"A Biopolitics of Immaterial Labor"
by Just, Daniel (2016)
This article examines Michael Hardt and Antonio Negri?s and Paolo Virno?s use of Michel Foucault?s notions of ?biopower? and ?biopolitics? with respect to today?s hegemony of immaterial labor, i.e. work without an end product. In spite of relatively infrequent references to work, Foucault formulates these notions in markedly economic terms: biopower is inextricable from work because, unlike punitive power that represses and disciplines life, it cultivates life by fostering an efficient, productive and active population. Drawing attention to a shift in emphasis in Hardt and Negri?s and Virno?s accounts of work and biopower ? from a diagnostic analysis of labor practices to immaterial labor?s latent political possibilities ? it is argued in the article that what gets lost in this shift is Foucault?s insistence on questioning the role of work in modern society. Work is not an inherently valuable activity, but, as current contradictions that have emerged with immaterial labor demonstrate, a product of mechanisms which endow it with its present status as the central organizing principle of both social and personal life.
While neither Society Must Be Defended nor The Will to Knowledge takes economy as its primary subject, they both discuss biopower in markedly economic terms. Originating in the rapid increase in production and resources in the eighteenth century, which brought relief from the profound threats of death by famine and epidemics to which humanity was hitherto exposed, biopower complemented this material development by providing an awareness of the sudden realization of what it meant to be ‘a living species in a living world’: to have ‘probabilities of life, an individual and collective welfare, forces that could be modified, and a space in which they could be distributed in an optimal manner’ (Foucault, 1978, p. 142). Areas as diverse as health, demography and sexuality were part of this recalibration of power along the lines of economic efficiency and productivity that became the driving force of modern society. From that moment on, resources would be an object of explicit calculations and mechanisms of human life an issue of production, efficiency and productivity. Power would no longer deal with legal subjects over whom coercion is exercised with the ultimate authority of death. It would deal with living beings and their usefulness to the economic welfare of the population as a whole. (p.403)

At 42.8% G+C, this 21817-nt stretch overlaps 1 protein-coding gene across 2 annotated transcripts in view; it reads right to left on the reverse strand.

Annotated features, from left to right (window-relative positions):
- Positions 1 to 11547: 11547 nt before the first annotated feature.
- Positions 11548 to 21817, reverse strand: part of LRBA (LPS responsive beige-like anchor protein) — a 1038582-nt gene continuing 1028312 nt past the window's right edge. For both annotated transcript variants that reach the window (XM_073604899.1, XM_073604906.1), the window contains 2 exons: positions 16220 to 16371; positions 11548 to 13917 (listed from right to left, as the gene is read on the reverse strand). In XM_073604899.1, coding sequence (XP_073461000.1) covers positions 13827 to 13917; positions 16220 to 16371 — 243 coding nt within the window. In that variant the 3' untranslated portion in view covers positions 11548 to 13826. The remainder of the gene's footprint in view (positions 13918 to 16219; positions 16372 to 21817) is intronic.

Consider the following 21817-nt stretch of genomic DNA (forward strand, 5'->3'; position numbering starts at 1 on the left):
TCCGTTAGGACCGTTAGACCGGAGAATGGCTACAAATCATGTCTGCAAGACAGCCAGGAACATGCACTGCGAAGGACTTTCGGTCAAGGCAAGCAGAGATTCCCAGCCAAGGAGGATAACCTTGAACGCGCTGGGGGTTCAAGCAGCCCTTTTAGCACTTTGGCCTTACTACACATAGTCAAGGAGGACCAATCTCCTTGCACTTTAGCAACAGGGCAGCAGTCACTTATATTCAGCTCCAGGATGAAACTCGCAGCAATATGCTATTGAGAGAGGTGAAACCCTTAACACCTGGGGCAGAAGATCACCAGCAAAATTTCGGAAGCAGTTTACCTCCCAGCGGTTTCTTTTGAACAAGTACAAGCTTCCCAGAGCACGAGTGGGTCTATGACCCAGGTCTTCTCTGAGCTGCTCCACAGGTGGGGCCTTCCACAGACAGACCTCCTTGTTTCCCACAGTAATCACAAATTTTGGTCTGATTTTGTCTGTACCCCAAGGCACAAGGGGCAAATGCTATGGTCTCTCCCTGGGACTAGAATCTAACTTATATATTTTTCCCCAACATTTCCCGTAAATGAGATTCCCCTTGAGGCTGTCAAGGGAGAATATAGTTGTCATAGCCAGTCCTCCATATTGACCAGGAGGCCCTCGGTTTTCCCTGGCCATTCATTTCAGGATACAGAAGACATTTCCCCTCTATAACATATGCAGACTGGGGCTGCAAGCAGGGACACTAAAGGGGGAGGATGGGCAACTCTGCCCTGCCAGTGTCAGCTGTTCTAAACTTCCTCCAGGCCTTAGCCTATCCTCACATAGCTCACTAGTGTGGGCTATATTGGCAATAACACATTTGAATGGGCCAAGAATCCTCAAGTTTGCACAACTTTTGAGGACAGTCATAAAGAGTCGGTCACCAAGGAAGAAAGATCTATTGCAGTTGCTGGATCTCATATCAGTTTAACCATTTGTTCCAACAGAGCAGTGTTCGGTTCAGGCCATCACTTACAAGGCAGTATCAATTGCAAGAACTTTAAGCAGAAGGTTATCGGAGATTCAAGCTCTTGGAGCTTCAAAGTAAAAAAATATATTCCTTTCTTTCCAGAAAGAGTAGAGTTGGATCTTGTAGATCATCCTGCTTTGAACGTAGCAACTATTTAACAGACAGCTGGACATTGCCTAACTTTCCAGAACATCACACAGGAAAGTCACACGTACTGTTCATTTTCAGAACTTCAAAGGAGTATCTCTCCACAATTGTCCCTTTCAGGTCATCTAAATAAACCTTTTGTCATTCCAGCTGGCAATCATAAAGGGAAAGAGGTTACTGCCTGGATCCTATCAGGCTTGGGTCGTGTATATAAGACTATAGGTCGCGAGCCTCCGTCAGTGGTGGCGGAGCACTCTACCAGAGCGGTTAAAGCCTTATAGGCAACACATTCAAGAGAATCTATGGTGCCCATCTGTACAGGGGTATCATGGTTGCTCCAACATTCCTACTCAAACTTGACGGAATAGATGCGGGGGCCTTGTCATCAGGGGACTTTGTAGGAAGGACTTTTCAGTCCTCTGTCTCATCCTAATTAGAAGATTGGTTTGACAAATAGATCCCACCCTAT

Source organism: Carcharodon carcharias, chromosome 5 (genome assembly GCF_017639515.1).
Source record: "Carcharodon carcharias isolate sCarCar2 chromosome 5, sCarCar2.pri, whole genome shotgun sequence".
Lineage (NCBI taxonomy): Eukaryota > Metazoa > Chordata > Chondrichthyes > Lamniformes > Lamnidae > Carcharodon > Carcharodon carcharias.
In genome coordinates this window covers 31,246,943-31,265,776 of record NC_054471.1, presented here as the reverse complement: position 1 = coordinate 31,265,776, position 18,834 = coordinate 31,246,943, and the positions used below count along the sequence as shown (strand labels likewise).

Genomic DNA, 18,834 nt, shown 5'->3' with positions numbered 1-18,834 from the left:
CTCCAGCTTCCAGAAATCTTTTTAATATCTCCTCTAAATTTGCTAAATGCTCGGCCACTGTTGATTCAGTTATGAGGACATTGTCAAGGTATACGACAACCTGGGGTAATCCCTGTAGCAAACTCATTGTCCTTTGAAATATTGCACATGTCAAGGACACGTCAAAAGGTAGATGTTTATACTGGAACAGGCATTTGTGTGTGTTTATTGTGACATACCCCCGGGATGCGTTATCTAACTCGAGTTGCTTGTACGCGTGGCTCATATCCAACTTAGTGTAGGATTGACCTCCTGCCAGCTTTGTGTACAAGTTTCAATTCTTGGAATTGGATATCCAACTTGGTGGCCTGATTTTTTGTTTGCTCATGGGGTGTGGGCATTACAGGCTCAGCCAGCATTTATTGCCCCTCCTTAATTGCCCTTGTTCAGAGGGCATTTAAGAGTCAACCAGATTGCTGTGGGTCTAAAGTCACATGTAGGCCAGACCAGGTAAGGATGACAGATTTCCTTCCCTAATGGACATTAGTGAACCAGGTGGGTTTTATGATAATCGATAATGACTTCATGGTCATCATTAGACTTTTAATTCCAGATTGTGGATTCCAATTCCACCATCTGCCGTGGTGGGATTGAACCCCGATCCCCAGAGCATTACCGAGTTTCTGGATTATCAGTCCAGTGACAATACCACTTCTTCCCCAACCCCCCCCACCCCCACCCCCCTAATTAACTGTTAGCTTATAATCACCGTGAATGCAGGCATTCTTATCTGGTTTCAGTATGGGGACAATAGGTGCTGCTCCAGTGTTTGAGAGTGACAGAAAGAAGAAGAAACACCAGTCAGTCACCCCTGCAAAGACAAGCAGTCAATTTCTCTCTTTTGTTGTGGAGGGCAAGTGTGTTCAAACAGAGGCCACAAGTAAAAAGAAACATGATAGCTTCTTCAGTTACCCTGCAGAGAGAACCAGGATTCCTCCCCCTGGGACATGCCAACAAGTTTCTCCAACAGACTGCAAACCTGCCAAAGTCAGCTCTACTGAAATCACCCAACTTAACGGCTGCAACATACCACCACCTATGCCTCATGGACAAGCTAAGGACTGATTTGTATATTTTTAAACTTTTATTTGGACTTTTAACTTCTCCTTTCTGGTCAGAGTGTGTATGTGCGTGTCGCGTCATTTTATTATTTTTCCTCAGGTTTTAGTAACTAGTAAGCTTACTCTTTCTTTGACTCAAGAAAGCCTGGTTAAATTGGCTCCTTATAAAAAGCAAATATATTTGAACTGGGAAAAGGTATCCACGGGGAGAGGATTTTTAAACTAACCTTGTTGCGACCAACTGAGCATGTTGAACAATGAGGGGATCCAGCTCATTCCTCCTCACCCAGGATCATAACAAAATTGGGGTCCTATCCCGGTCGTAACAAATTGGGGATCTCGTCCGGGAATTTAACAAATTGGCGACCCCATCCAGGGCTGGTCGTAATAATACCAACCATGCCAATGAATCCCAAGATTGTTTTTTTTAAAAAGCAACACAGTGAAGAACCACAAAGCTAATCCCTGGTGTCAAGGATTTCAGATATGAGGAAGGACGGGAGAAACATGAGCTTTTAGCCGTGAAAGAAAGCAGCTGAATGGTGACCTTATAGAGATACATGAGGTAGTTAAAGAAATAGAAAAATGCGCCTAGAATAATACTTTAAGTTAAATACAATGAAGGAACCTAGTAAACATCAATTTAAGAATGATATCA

KeywordsFoucault, Negri, Hardt, Biopower, Immaterial Labor, Vimo
ThemesOn Foucault, Foucault
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